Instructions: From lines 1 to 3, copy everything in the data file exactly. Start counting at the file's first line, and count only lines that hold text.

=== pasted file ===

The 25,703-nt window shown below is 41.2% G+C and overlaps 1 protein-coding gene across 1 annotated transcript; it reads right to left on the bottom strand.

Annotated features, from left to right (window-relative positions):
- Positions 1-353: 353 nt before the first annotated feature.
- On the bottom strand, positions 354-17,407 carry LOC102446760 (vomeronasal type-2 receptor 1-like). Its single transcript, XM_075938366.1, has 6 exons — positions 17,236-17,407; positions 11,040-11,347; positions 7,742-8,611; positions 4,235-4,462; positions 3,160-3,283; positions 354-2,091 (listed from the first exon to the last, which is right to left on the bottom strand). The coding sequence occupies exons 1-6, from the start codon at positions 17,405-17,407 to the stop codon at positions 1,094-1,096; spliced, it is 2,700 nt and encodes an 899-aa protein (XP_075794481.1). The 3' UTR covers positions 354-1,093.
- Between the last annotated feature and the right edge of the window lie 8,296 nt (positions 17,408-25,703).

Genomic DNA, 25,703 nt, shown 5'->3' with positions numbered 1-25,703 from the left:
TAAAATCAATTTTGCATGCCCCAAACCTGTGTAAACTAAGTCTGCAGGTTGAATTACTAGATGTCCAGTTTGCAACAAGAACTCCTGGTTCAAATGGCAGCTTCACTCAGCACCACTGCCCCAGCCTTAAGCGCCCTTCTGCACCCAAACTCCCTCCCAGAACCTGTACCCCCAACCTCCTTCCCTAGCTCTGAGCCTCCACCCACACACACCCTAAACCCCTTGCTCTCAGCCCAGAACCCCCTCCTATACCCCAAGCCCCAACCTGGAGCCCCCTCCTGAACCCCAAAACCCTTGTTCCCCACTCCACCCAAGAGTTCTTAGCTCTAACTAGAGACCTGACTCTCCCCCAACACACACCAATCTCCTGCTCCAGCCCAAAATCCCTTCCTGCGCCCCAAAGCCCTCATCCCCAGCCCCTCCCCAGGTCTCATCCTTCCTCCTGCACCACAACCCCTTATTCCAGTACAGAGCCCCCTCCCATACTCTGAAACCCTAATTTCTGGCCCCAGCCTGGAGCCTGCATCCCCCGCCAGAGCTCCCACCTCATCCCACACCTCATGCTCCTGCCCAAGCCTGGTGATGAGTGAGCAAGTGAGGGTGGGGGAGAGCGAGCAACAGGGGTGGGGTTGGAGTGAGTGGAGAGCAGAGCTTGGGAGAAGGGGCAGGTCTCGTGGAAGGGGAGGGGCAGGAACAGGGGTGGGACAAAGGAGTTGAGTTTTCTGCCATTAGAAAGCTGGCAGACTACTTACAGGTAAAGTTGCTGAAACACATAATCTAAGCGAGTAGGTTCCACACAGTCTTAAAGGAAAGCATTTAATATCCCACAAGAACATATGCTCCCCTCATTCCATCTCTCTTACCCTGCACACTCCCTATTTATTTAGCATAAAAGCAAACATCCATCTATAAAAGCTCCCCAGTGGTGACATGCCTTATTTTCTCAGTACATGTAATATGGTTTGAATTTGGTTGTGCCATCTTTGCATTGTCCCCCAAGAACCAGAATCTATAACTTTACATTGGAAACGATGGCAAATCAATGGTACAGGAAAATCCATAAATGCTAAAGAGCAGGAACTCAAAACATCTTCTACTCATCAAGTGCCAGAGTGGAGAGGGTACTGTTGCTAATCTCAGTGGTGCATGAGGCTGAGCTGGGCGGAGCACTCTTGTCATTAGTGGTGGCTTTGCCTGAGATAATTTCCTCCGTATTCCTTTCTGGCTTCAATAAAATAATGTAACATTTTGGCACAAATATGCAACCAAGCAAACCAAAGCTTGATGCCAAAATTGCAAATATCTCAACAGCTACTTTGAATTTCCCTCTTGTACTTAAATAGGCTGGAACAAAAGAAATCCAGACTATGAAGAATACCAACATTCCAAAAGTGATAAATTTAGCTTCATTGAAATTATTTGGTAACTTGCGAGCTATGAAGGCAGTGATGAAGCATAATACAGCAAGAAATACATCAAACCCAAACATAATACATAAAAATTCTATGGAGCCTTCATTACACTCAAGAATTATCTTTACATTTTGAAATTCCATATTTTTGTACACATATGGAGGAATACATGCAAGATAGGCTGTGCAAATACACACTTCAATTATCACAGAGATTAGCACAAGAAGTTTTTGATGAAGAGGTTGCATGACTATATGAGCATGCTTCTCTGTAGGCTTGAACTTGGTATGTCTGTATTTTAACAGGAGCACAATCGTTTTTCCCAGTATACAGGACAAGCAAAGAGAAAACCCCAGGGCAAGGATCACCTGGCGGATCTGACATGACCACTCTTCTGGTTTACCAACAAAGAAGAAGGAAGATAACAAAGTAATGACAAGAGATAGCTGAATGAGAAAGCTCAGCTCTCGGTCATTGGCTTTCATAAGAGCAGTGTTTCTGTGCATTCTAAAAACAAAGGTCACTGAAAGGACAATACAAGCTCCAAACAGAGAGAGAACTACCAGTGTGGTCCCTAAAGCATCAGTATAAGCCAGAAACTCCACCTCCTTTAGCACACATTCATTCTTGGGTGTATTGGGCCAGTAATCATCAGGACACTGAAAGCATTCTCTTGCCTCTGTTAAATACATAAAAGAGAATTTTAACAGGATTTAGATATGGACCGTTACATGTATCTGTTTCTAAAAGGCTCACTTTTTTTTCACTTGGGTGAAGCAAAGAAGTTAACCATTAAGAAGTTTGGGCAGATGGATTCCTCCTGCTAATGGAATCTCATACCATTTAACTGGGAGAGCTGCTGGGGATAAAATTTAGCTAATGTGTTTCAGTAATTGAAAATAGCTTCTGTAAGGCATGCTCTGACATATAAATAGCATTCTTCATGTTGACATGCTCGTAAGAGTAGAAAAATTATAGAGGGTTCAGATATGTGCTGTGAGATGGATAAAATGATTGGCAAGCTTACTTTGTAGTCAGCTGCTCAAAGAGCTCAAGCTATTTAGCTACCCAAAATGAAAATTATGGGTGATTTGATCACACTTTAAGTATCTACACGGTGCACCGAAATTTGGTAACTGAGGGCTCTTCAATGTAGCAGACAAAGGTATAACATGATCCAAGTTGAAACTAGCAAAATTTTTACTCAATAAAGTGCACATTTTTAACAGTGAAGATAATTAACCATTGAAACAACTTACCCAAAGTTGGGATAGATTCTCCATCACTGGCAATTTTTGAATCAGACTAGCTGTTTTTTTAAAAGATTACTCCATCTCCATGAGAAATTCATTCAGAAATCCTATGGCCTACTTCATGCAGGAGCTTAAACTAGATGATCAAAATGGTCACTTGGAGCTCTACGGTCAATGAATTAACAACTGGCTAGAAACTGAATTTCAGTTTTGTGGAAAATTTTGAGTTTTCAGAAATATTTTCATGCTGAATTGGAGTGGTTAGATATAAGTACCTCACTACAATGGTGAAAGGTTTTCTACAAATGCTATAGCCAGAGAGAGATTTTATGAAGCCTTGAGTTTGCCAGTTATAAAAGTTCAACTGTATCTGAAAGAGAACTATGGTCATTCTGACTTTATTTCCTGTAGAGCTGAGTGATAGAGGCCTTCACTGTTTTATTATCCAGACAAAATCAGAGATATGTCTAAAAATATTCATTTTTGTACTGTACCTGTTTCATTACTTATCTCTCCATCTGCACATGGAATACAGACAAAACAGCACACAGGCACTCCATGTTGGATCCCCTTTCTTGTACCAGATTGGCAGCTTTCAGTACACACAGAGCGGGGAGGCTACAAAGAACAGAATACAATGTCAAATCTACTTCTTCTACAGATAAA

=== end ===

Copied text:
The 25,703-nt window shown below is 41.2% G+C and overlaps 1 protein-coding gene across 1 annotated transcript; it reads right to left on the bottom strand.

Annotated features, from left to right (window-relative positions):
- Positions 1-353: 353 nt before the first annotated feature.